Search tips
Search criteria 


Logo of nihpaAbout Author manuscriptsSubmit a manuscriptHHS Public Access; Author Manuscript; Accepted for publication in peer reviewed journal;
Adv Funct Mater. Author manuscript; available in PMC 2010 August 9.
Published in final edited form as:
Adv Funct Mater. 2008 July; 18(14): 2079–2088.
doi:  10.1002/adfm.200800105
PMCID: PMC2917816

Imaging surface immobilization chemistry: correlation with cell patterning on non-adhesive hydrogel thin films


High-fidelity surface functional group (e.g., N-hydroxysuccinimide (NHS) reactive ester) patterning is readily and reliably achieved on commercial poly(ethylene glycol) (PEG)-based polymer films already known to exhibit high performance non-fouling properties in full serum and in cell culture conditions. NHS coupling chemistry co-patterned with methoxy-capped PEG using photolithographic methods is directly spatially imaged using imaging time-of-flight secondary ion mass spectrometry (ToF-SIMS) and principal components statistical analysis. Patterned NHS surface reactive zones are clearly resolved at high sensitivity despite the complexity of the polymer matrix chemistry. ToF-SIMS imaging also reveals the presence of photo-resist residue remaining from typical photolithography processing methods. High cross-correlation between various ion-derived ToF-SIMS images is observed, providing sensitive chemical corroboration of pattern chemistry and biological reactivity in complex milieu. Surface-specific protein coupling is observed first by site-selective reaction of streptavidin with NHS patterns, followed by identical patterns of biotinylated Alexa-labeled albumin coupling. This suggests that streptavidin immobilized on the patterns remains bioactive. Fluorescently labeled full serum is shown to react selectively with NHS-reactive regions, with minimal signal from methoxy-capped regions. Insufficient serum is adsorbed under any conditions to these surfaces to support cell attachment in serum-containing media. This reflects the high intrinsic non-adsorptive nature of this chemistry. Fibroblasts attach and proliferate in serum culture only when a cell adhesion peptide (RGD) is first grafted to NHS regions on the PEG-based surfaces. Longer-term serum-based cell culture retains high cell-pattern fidelity that correlates with chemical imaging of both the NHS and RGD patterns and also lack of cell adhesion to methoxy-capped regions. Cell staining shows orientation of adherent cells within the narrow patterned areas. Cell patterns are consistently retained beyond 15 days in serum media.

Keywords: TOF-SIMS imaging, biomaterials, bio-immobilization, PEG, cell pattern

1. Introduction

Thin hydrophilic films, coatings and hydrogels are commonly exploited to provide biologically “non-fouling” surface chemistries for biomedical and biotechnology applications. Among the many chemistries reported, poly(ethylene glycol) (PEG) polymers and PEG-like materials are likely of greatest interest: this PEG biomaterials design strategy, with an extensive history, has been frequently reviewed.[1-4] Numerous surface treatment methods to produce PEG interfaces have been reported, including PEG grafting,[5-16] adsorptive chemistries,[17-22] self-assembled monolayers (SAMs),[23, 24] and plasma (e.g., “glyme”) surface treatments.[25] These methods seek the notable surface resistance to protein and cellular non-specific binding known for these systems. Importantly, despite the intense amount of work in this area, few commercial PEG surface products are available that retain the benefits known for PEG surface architectures. These surface chemistries, when scaled beyond research production, often do not exhibit the non-fouling performance required for biomedical applications in sensors, assays, and medical devices. Despite many claims, examples of robust, specifically reactive PEG-based thin films suitable and proven for commercial biomedical applications are rare.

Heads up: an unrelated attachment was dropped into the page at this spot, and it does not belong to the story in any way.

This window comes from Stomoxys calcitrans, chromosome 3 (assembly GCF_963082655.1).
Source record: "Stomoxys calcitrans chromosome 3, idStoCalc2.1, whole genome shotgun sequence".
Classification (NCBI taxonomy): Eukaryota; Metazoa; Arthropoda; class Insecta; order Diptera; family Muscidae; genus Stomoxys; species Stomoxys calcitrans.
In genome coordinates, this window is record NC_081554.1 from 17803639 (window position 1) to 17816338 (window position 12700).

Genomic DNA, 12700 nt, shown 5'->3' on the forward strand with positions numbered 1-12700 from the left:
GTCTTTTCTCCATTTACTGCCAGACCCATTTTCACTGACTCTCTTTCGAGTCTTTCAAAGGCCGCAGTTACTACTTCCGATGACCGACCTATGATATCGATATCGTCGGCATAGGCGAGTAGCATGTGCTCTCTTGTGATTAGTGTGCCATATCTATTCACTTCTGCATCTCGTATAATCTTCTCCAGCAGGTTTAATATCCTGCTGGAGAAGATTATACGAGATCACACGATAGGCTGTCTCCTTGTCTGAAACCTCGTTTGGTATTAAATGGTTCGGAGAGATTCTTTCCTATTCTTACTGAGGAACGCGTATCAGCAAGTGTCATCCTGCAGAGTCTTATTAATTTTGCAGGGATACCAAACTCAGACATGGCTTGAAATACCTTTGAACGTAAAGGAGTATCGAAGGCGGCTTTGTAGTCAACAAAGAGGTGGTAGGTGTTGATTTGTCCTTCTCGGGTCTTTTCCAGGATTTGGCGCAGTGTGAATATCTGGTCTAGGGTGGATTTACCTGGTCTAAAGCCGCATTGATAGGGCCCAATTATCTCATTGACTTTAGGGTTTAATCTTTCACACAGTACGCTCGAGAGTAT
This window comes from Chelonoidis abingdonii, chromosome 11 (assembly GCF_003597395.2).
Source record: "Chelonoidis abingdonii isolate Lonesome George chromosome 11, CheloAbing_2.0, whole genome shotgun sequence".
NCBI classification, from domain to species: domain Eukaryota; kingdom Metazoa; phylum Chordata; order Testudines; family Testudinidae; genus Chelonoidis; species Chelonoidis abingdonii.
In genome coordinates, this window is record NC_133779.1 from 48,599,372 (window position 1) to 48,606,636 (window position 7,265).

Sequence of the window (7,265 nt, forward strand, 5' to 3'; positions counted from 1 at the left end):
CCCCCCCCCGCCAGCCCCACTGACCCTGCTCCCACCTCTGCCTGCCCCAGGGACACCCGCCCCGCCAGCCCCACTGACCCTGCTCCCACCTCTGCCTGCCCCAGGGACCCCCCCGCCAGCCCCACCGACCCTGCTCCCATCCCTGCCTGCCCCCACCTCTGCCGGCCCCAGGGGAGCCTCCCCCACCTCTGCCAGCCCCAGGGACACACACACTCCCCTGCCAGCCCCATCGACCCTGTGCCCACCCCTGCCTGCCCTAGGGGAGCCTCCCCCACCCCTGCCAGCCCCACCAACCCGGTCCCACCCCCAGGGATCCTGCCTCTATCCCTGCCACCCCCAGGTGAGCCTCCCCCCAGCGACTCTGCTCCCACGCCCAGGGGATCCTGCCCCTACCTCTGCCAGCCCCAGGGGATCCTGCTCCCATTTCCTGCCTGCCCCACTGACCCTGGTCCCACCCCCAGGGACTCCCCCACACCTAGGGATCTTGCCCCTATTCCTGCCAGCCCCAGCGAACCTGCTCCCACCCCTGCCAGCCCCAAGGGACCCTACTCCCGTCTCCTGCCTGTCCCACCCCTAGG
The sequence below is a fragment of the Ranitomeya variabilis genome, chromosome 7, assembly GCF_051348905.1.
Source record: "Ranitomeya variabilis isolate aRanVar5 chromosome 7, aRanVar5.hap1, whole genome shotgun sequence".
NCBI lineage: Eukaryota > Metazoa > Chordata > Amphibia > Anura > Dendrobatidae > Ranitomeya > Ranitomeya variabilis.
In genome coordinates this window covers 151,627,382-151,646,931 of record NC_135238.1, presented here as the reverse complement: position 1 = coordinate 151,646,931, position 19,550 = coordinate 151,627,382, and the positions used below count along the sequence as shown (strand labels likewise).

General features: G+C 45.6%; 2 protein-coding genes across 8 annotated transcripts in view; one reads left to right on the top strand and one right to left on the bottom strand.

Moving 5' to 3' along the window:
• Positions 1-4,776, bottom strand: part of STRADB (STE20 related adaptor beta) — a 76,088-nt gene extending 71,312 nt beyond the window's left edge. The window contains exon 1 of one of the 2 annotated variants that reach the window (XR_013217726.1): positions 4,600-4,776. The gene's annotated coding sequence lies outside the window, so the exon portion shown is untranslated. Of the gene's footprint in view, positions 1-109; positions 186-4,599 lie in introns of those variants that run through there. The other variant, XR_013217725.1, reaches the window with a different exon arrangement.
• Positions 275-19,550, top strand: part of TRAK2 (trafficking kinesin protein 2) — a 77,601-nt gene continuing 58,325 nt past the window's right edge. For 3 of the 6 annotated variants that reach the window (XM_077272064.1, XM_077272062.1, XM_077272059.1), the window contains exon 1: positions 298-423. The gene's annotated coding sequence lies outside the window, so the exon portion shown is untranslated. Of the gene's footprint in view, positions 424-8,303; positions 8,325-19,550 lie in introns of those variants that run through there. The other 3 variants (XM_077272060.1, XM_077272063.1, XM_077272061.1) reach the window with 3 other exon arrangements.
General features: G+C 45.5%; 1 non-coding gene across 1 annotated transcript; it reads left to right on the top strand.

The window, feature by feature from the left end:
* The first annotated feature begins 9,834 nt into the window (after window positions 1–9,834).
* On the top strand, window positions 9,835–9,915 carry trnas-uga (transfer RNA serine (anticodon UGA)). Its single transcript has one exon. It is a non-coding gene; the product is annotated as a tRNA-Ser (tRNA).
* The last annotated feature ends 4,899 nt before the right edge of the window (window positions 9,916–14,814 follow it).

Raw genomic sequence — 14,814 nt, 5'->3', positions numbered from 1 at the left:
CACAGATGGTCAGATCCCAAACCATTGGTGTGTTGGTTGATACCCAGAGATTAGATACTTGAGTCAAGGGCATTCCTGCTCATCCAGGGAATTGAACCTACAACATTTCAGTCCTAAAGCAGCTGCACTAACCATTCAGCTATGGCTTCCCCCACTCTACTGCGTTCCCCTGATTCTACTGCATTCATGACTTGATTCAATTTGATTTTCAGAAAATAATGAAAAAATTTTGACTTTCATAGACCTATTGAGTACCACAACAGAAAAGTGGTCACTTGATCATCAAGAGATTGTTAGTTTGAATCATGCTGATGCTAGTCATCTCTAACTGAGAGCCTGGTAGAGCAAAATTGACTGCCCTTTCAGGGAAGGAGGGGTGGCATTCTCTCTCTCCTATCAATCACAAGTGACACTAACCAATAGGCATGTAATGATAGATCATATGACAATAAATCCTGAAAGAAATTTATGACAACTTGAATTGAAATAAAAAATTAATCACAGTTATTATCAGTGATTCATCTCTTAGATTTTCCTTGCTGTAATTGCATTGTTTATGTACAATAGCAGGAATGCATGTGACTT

Recently, a multi-component PEG-based cross-linked polymer surface chemistry was reported as a commercial coating formulation developed specifically for in vitro bioassay applications.[26] The thin film coating chemistry, applied with conventional, industrially accepted processing techniques, combines covalent substrate attachment, reversible functional group reactivity and cross-linking chemistries within the PEG coating matrix. Expected PEG-based bio-fouling performance was reported for over 400 industrial lots of this chemistry, including significant inhibition of protein adsorption, and microbial and mammalian cell attachment.[26, 27] Significantly, selective and reversible reactive group (e.g., N-hydroxysuccinimide (NHS), vinylsulfone, biotin, etc.) functionalization allows specific attachment of DNA, antibodies, and cell adhesion peptides (e.g., RGD). This is possible from solution-phase immobilization as well as with standard microarray printing methods that provide spatial control required for highly reproducible microarray assays and patterned immobilization.[28-31] In these cases, high specific surface attachment of various biochemistries is obtained with very low background signals characteristic of non-specific bio-fouling in biological media (e.g., serum).